By Paul Morris, Head of Digital & Social Media at The Co-operative Group
This week Google sent out an outbound linking penalties warning to a mass number of webmasters (mainly bloggers).
The warning was to those who do not follow Google’s guidelines around those linking to sites (social media account, website, merchant page, review services page, mobile app page, etc) as a direct result of monetary incentives, free products or free services.
If bloggers do this then they need to have a rel=nofollow tag attached to them.
This penalty only affects the websites linking out, and not the websites being linked to (for now).
Google’s advice for bloggers & webmasters who have been penalised or want to follow best practice is:
1. Nofollow the link, if you decide to link to the company’s site, the company’s social media accounts, an online merchant’s page that sells the product, a review service’s page featuring reviews of the product or the company’s mobile app in an app store.
2. Disclose that you are writing this content because the company gave you the product for free. Google said, “Users want to know when they’re viewing sponsored content,” and sometimes there is a legal requirement to do so.
3. Create compelling, unique content so that it adds value beyond what is out on the web.
Google said you should “provide exclusive content that only you can create due to your unique expertise or resources.”
If a post was made because of a free product (or free service, or just paid, etc.), then any links placed there need to have a rel=nofollow tag attached to them. This includes links to the product itself, any sales pages (such as on Amazon), affiliate links, social media profiles, etc. that are associated with that post.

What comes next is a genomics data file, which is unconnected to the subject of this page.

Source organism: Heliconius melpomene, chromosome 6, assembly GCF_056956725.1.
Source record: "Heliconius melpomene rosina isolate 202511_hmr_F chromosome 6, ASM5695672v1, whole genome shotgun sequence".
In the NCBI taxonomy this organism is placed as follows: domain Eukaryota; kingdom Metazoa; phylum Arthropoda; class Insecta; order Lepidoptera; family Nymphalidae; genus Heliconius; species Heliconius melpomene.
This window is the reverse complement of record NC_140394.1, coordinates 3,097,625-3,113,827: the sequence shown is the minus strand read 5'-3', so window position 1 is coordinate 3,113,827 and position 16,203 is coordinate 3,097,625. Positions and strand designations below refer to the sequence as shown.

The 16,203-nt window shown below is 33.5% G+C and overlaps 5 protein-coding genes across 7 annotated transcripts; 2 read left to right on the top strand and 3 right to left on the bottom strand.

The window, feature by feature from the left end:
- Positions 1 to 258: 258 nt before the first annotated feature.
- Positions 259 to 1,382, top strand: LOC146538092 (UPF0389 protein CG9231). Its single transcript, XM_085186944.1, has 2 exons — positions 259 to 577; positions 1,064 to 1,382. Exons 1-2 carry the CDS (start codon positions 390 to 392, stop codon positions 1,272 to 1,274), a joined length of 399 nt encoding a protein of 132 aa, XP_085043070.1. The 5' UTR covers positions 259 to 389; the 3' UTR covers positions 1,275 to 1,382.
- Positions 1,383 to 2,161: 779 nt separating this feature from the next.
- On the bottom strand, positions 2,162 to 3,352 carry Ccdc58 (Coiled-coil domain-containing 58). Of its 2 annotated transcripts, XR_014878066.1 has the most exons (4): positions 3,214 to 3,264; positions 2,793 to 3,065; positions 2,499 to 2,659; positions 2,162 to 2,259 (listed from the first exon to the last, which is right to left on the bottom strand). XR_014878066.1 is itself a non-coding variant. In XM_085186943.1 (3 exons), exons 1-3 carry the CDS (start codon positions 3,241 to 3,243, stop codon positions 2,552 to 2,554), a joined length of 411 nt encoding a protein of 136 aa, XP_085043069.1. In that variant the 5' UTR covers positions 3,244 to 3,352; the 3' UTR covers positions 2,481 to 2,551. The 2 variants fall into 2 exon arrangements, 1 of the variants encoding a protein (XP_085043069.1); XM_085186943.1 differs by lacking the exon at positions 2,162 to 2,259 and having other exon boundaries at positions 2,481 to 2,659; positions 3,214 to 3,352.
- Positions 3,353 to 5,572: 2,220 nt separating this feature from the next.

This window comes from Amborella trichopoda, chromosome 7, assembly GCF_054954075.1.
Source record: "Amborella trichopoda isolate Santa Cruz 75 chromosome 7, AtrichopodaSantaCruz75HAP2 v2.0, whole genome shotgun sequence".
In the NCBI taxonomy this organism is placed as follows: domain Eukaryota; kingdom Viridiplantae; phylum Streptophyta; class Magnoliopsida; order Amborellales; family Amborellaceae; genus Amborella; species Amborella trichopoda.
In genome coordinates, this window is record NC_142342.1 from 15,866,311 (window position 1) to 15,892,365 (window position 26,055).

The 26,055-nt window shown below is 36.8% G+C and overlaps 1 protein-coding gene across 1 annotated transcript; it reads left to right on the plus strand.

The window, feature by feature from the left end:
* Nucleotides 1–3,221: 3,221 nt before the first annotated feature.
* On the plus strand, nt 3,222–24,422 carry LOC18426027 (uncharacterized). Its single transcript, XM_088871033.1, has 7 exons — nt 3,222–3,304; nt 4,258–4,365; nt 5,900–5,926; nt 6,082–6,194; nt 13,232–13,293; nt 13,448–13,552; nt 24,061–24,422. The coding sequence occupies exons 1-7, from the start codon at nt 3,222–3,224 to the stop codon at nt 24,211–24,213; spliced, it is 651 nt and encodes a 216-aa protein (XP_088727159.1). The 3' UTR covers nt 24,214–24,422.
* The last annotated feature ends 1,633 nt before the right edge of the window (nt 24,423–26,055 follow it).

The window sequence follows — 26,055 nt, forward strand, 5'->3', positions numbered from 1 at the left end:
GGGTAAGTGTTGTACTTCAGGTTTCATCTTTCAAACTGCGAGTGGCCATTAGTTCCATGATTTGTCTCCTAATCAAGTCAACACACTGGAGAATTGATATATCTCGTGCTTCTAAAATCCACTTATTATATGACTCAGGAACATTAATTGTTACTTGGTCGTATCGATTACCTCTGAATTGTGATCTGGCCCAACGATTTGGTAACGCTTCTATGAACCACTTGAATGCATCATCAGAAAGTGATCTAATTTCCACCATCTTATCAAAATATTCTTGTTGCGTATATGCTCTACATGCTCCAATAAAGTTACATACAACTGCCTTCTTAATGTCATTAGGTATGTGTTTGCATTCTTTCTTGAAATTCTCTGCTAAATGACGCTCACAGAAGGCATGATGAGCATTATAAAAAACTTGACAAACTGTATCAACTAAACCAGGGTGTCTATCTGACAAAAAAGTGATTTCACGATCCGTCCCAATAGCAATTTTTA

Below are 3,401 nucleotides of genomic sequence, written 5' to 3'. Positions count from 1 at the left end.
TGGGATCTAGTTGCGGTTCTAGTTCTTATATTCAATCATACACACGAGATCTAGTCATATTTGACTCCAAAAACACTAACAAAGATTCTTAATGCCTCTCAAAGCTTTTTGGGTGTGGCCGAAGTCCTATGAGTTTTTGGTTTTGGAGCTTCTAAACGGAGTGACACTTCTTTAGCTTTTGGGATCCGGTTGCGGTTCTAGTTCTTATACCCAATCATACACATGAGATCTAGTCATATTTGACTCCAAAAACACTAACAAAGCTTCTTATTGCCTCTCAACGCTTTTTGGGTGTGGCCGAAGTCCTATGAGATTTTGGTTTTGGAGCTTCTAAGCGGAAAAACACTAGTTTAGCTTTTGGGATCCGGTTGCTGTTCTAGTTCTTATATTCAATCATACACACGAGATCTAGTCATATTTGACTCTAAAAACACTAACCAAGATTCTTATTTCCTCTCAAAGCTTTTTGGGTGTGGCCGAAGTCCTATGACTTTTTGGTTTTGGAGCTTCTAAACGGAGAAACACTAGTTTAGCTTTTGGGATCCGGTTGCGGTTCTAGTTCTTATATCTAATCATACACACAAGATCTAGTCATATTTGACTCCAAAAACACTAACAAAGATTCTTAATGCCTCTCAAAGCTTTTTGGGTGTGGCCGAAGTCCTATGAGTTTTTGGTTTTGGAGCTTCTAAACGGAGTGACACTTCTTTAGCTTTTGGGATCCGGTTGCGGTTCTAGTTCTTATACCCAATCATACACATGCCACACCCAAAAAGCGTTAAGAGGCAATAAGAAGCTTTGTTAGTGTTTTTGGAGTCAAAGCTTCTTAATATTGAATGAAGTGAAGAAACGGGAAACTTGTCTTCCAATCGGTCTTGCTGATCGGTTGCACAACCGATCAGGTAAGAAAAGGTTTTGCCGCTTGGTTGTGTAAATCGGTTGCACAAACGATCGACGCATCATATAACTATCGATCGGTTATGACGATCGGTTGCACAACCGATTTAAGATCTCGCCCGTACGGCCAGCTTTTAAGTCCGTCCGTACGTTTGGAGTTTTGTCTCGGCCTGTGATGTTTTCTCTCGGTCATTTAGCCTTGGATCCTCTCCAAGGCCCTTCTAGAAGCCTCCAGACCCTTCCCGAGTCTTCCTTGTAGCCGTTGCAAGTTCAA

Additionally, I imagine your readers would also appreciate it if those posts were labeled appropriately. It’s fine to keep these kinds of posts up, sometimes there’s a lot of useful information in them! However, the links in those posts specifically need to be modified so that they don’t pass PageRank (by using the rel=nofollow).
Interestingly, Google have tightened up their policy on repeat offending sites due to some webmasters removing the ‘nofollow’ tag following reconsideration. They state that it will not be as easy to achieve success with future reconsideration requests when the intention is to spam.
Summary: I still think blogger outreach can form part of your SEO strategy however you need to stick within Google’s rules as set out above.
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Paul Morris, Head of Digital & Social Media
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